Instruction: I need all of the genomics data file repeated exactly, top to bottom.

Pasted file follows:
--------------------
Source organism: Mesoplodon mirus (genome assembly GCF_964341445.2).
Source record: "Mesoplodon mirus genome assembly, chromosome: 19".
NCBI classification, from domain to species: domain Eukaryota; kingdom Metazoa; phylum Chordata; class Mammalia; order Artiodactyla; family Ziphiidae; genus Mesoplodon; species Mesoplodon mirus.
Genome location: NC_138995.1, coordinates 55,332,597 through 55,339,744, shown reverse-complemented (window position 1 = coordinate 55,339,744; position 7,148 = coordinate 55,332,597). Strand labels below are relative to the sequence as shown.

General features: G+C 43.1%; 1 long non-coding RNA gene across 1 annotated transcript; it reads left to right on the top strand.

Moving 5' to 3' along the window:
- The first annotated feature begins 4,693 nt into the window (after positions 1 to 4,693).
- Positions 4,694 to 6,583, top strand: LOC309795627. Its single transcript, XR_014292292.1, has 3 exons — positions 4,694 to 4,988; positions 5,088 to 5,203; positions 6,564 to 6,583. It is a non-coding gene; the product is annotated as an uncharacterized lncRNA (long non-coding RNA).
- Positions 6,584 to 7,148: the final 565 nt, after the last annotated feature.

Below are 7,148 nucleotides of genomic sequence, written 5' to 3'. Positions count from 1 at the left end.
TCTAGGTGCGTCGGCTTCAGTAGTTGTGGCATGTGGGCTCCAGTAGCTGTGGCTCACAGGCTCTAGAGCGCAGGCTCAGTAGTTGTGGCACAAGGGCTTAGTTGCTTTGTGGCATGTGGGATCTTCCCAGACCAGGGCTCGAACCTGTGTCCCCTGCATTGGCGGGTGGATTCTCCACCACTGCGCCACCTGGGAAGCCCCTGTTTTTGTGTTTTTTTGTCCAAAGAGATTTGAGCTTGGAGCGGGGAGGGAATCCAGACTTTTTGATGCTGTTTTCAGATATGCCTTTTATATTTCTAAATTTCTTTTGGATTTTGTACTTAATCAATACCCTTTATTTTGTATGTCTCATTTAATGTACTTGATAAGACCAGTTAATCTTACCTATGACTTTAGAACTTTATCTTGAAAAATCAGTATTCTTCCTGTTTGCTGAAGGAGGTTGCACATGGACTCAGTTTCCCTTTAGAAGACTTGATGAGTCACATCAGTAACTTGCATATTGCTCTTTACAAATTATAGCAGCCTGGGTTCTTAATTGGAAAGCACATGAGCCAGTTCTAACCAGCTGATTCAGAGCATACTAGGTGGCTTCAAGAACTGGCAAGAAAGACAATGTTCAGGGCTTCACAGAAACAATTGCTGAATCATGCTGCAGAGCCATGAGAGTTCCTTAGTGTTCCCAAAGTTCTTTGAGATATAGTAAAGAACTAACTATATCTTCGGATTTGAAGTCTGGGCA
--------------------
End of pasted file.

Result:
Source organism: Mesoplodon mirus (genome assembly GCF_964341445.2).
Source record: "Mesoplodon mirus genome assembly, chromosome: 19".
NCBI classification, from domain to species: domain Eukaryota; kingdom Metazoa; phylum Chordata; class Mammalia; order Artiodactyla; family Ziphiidae; genus Mesoplodon; species Mesoplodon mirus.
Genome location: NC_138995.1, coordinates 55,332,597 through 55,339,744, shown reverse-complemented (window position 1 = coordinate 55,339,744; position 7,148 = coordinate 55,332,597). Strand labels below are relative to the sequence as shown.

General features: G+C 43.1%; 1 long non-coding RNA gene across 1 annotated transcript; it reads left to right on the top strand.

Moving 5' to 3' along the window:
- The first annotated feature begins 4,693 nt into the window (after positions 1 to 4,693).
- Positions 4,694 to 6,583, top strand: LOC309795627. Its single transcript, XR_014292292.1, has 3 exons — positions 4,694 to 4,988; positions 5,088 to 5,203; positions 6,564 to 6,583. It is a non-coding gene; the product is annotated as an uncharacterized lncRNA (long non-coding RNA).
- Positions 6,584 to 7,148: the final 565 nt, after the last annotated feature.

Below are 7,148 nucleotides of genomic sequence, written 5' to 3'. Positions count from 1 at the left end.
TCTAGGTGCGTCGGCTTCAGTAGTTGTGGCATGTGGGCTCCAGTAGCTGTGGCTCACAGGCTCTAGAGCGCAGGCTCAGTAGTTGTGGCACAAGGGCTTAGTTGCTTTGTGGCATGTGGGATCTTCCCAGACCAGGGCTCGAACCTGTGTCCCCTGCATTGGCGGGTGGATTCTCCACCACTGCGCCACCTGGGAAGCCCCTGTTTTTGTGTTTTTTTGTCCAAAGAGATTTGAGCTTGGAGCGGGGAGGGAATCCAGACTTTTTGATGCTGTTTTCAGATATGCCTTTTATATTTCTAAATTTCTTTTGGATTTTGTACTTAATCAATACCCTTTATTTTGTATGTCTCATTTAATGTACTTGATAAGACCAGTTAATCTTACCTATGACTTTAGAACTTTATCTTGAAAAATCAGTATTCTTCCTGTTTGCTGAAGGAGGTTGCACATGGACTCAGTTTCCCTTTAGAAGACTTGATGAGTCACATCAGTAACTTGCATATTGCTCTTTACAAATTATAGCAGCCTGGGTTCTTAATTGGAAAGCACATGAGCCAGTTCTAACCAGCTGATTCAGAGCATACTAGGTGGCTTCAAGAACTGGCAAGAAAGACAATGTTCAGGGCTTCACAGAAACAATTGCTGAATCATGCTGCAGAGCCATGAGAGTTCCTTAGTGTTCCCAAAGTTCTTTGAGATATAGTAAAGAACTAACTATATCTTCGGATTTGAAGTCTGGGCA